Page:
Open house a forum for Jack’s Creek concerns

Education, Environmental, Events, Flooding, Sound Rivers, Tar-Pamlico Watershed, Water Quality

Posted on May 9th, 2024

Sound Rivers Program Director Clay Barber talks stormwater with one of the attendees of the Jack's Creek open house.

Jack’s Creek was in the spotlight last week, as dozens of people turned out for its 9-Element Watershed Plan open house at the Washington Civic Center.

Sound Rivers Program Director Clay Barber was host, along with Jamie Heath from the Mid-East Commission and Hope Woolard, Washington Public Works director, as they shared potential plans and projects resulting from two years of Jack’s Creek study.

“The groups that showed up were split pretty evenly between folks that are pretty aware of water quality and stormwater issues and were there to show support that we’re doing what we’re doing,” Clay said. “Others were surprised about flooding and were interested in how to mitigate it and how things have changed over the years. Some people shared that recent storms have flooded their houses for the first time in decades, and there were lots of questions about their properties as categorized on the maps.”

Maintenance of stormwater infrastructure was also a concern for many of those in attendance.

“Maintenance came up a lot. I think folks feel like drainage systems aren’t ‘cleaned out’ enough, which is common, though not the whole solution,” Clay said. “But it sparked some good conversation about basic, foundational things that the watershed community can do to move the post collectively.”

Jack’s Creek watershed drains a large area of the City of Washington, from just north of 15th Street to the Tar-Pamlico River to the south, and some areas west of U.S. 17 Business to east of Jack’s Creek. The 9-Element Watershed plan for Jack’s Creek identifies stormwater projects that could be implemented within the watershed to not only mitigate flooding but improve the water quality of the creek. The proposed projects are wide-ranging: removal of pavement where it no longer serves a purpose (for example, large, unused parking lots returned to grassy areas or rain gardens); intentional use of plants known to take in lots of nutrients in the perimeter around the city dog park; rainwater harvesting cisterns collecting runoff from rooftops.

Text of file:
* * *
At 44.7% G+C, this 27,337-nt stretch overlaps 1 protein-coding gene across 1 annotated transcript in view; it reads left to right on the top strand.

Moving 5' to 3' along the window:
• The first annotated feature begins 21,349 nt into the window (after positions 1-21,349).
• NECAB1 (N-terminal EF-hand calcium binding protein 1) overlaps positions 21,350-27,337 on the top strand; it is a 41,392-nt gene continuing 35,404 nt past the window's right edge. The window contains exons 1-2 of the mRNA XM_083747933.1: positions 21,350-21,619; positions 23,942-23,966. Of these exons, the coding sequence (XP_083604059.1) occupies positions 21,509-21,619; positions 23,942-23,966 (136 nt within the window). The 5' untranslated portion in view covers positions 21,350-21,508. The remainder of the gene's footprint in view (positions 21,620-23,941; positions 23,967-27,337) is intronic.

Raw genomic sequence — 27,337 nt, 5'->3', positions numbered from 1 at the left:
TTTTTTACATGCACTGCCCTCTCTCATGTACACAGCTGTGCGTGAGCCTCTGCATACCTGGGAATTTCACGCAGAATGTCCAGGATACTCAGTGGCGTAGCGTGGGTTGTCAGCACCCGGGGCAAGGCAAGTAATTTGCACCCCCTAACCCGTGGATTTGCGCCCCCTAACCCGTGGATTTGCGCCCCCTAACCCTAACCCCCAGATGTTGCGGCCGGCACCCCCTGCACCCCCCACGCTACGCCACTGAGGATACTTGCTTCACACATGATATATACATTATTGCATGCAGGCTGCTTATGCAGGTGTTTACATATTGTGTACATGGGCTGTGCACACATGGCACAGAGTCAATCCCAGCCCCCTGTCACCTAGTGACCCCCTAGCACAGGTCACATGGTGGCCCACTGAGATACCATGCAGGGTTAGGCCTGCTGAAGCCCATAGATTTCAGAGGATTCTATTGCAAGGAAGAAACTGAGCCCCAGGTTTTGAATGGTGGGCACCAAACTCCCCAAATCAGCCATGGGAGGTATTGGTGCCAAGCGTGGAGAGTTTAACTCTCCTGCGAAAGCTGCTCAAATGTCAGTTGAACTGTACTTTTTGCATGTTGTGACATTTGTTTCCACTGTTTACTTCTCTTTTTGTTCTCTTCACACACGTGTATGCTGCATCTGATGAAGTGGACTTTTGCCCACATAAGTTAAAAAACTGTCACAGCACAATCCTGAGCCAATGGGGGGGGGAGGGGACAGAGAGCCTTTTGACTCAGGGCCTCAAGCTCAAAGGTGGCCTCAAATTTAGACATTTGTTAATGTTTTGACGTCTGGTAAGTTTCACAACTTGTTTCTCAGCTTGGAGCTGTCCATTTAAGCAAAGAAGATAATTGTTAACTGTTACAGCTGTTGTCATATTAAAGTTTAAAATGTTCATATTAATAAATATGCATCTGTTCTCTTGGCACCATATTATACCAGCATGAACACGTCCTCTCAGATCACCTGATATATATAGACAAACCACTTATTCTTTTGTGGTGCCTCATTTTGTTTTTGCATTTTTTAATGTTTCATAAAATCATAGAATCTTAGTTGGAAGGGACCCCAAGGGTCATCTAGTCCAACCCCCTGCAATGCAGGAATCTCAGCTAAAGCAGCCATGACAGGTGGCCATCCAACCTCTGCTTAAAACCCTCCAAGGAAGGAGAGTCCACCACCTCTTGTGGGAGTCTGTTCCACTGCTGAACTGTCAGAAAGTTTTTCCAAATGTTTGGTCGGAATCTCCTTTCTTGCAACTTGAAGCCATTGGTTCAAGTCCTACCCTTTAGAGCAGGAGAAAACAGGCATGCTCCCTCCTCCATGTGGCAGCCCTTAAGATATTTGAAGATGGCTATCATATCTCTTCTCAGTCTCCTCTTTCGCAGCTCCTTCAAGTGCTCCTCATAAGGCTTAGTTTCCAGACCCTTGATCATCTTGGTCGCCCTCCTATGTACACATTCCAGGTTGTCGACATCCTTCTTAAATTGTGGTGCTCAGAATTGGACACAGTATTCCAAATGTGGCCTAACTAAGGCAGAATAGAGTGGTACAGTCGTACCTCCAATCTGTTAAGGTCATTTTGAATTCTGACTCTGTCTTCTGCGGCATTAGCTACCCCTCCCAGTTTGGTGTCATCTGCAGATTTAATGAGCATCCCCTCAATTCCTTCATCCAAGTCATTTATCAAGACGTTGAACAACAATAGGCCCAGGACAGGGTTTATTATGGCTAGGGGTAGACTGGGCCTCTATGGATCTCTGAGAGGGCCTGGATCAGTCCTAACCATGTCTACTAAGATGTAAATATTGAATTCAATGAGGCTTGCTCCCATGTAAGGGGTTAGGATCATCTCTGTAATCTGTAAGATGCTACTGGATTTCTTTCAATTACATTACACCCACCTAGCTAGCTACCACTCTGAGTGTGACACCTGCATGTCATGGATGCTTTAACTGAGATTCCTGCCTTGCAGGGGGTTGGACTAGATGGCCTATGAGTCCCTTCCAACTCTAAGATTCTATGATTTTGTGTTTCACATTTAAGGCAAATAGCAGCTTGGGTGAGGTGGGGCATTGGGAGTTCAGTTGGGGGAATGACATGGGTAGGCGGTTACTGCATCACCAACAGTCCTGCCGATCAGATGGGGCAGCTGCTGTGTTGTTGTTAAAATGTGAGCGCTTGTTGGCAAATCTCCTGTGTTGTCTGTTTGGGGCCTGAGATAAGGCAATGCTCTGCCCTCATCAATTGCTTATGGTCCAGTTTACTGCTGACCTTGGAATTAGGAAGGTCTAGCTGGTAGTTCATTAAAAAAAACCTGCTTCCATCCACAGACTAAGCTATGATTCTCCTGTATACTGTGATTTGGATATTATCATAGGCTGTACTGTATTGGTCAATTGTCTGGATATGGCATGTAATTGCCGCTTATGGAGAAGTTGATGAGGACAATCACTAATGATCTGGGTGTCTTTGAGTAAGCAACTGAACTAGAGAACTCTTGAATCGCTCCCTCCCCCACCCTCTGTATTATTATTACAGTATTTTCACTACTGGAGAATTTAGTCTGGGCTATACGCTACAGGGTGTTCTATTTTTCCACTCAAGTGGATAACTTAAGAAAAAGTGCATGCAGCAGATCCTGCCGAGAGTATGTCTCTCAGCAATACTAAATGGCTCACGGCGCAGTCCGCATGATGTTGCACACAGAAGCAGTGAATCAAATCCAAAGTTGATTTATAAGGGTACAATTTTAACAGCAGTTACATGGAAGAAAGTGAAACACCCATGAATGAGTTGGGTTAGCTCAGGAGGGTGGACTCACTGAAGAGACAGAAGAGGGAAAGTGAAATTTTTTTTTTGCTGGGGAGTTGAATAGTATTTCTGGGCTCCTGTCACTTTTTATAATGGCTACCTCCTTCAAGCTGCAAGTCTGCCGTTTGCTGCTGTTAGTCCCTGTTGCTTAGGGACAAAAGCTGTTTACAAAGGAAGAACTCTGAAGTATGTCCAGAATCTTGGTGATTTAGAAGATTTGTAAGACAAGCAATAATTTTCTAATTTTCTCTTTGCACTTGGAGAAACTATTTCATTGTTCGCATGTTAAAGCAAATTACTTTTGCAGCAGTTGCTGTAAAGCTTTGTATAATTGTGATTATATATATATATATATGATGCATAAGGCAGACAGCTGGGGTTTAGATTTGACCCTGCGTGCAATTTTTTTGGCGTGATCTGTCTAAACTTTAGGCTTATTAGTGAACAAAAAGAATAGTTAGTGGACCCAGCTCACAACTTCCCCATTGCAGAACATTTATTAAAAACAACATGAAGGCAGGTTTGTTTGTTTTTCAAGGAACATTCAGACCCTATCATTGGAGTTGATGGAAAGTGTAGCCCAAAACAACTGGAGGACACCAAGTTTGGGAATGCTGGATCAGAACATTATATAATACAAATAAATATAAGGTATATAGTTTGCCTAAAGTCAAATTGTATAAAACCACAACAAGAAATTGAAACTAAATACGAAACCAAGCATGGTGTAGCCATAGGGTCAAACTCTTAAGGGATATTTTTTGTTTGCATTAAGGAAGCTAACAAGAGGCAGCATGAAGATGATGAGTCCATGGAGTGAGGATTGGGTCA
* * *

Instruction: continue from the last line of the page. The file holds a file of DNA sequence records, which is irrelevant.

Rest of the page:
“We’re very much in the final stretches where we take all this data around water quality and flooding and impervious surfaces and pollution sources and hold that up in comparison to the projects that our partners at N.C. State have suggested and which situations they best apply to,” Clay said, adding that next steps include determining exact locations for projects on city-owned property. “In the end, the city will have a very nice, highly esteemed plan that state and federal grant programs require, or like to see, with shovel-ready projects, which improves everyone’s chances of getting funding for these projects. Hopefully, this plan will also help guide future development. Anytime they’re going to redo a road or construct something in the Jack’s Creek watershed, it will be a reference for planning, and show how development here, or there, could impact water quality and flooding.”

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